Type- 2 Diabetes

Type 2 diabetes develops because of lack of sensitivity of the receptors to insulin. Receptors are the transport system that enables insulin to enter the cells and metabolise the carbohydrates stored in the cells. Because of loss of sensitivity to insulin, although sufficient amount of insulin is available, the receptors fail to allow the insulin into the body cells, thereby inhibiting the breakdown of carbohydrates in the cells and thus causing hyperglycaemia.

Type 2 diabetes was more common in adults, however, in the current scenario the incidence of obesity is increasing in children aged 10 years and above, thereby increasing the incidence of Type-2 diabetes. The symptoms of type-2 diabetes are the same as that of type-1 diabetes and in certain cases the child may not show any symptoms at all. An important aspect of diabetes management is lifestyle changes that include diet modification, increased/moderate physical activity and medical treatment. Medical treatment includes medications to lower the glucose level, known as oral hypoglycaemic agents and/or insulin therapy. Regular monitoring of blood glucose level is necessary to prevent long term complications of the disease.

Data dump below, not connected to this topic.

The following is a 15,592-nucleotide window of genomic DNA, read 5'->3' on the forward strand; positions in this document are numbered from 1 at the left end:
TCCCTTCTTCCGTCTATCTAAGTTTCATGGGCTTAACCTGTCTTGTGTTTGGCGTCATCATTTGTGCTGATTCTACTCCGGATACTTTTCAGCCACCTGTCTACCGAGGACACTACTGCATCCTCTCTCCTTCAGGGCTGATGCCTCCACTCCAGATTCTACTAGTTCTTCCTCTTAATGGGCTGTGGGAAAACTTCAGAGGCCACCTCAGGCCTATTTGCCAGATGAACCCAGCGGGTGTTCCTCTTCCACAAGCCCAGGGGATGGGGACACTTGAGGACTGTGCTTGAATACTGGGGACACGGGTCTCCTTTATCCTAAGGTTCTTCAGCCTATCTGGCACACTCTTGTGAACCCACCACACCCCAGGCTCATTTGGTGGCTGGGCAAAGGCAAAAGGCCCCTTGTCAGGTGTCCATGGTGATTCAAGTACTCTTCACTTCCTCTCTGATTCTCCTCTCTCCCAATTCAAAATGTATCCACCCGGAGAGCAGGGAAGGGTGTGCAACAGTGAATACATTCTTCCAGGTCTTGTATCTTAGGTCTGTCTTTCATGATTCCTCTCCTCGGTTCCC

Related Topics:

  • The Royal Australasian College of Physicians
  • American Thyroid Association
  • The Endocrine Society of Australia
  • Endocrine Society
  • Asia & Oceania Thyroid Association